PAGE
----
Managing in turbulent waters
Changing customer preferences and expectations are what create market turbulence. Customers in such market turbulence are seen to be less loyal to one particular brand and are likely to make their purchases elsewhere the second time around. To complicate matters further, rival firms are prone to take advantage of this instability and try to poach customers through various tactics. As a result, companies need to go the extra mile in order to retain their client base.
Likewise, an environment where there is rapid advancement in technology – or technological turbulence – can alter the way business is conducted. Data storage technology, for example, has seen 23 stages of evolution within the past 50 years, from cassettes back in the 70s to Cloud storage that we use today. Unable to adapt to this fast-paced transformation, several big companies have bitten the dust. Moreover, in such an environment the advantage of being an experienced company is lost and it needs to be compensated by additional efforts. Essentially, states prof. Chung, companies should increase marketing and R&D spending in order to keep their customer from drifting away and stay ahead of the technological demands of the industry.
Penny wise, Pound foolish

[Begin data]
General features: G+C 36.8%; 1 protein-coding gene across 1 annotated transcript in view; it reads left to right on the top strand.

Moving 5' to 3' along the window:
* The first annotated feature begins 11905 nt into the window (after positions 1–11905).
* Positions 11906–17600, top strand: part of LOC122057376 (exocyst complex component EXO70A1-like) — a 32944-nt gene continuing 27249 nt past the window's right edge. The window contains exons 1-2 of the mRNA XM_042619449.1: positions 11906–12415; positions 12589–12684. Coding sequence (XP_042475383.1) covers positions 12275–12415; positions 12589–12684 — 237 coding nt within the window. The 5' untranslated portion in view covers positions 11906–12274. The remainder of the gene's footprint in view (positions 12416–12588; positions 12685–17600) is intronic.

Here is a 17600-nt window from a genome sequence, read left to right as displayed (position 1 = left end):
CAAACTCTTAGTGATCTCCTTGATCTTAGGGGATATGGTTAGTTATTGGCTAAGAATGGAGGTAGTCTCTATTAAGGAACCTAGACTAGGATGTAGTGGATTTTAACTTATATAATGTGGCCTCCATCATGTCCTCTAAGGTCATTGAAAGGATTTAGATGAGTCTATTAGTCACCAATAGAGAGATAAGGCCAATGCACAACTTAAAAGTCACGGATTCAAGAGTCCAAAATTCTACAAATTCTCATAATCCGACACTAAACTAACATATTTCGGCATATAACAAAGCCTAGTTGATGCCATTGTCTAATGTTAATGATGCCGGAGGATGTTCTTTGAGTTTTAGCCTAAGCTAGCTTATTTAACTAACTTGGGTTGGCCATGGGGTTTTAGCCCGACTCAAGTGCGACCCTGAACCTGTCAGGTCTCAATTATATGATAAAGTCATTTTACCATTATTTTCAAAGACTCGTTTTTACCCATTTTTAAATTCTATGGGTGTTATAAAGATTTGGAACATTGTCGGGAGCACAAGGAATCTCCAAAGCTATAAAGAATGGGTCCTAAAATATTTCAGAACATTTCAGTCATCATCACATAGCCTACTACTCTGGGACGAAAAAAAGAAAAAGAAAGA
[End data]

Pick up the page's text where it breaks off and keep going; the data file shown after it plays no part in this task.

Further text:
Fundamentally, the objective of myopic management is to keep investors satisfied by creating an illusion of superior company performance which leads to a higher valuation on the stock market. Profs. Chung and Low have observed this phenomenon and noted that although managers are able to trick the exchanges, it is only partially successful.
The study shows that the stock markets react more favourably in the short-term to the myopic company that posts a positive bottom-line as compared to a company that invests in long term activities. However, reality sets in eventually, the short-term gain in valuation is compensated by the company’s gradual decline on the financial markets. To make things worse, the decline intensifies proportionally to the degree of turbulence in the business environment.
Turbulence or not, Prof. Chung and Prof. Low assert that managers consider the pros and cons of myopic management and are keeping track of the environmental implications, before deciding whether to yield to investor pressures or not.
Word to the wise
These findings should serve as caution to executives everywhere who wish to engage in short-term management practices. The researchers highlight the importance of adopting a long-term perspective when operating in market and technological turbulence and, as such, avoid conceding to investors.
Chung and Low also recommend that companies should invest in shareholder relationship building programmes in order to attract long-term investors. Firms must also communicate effectively to the shareholders the importance of marketing assets, capabilities, in determining a firm’s market value and for building a loyal shareholder base. According to Profs. Tuck Siong Chung and Angie Low, these actions would as such reduce investor pressure on the companies’ managers, enabling them to focus on creating long-term value for the enterprise instead of their own corporate survival. So, how will your budget look on Monday?
- Visit Prof. Tuck Siong Chung’s academic profile
- Link up with Prof. Tuck Siong Chung via LinkedIn
- Want the Singapore Asia-Pacific study experience? Visit the ESSEC Business School Asia-Pacific website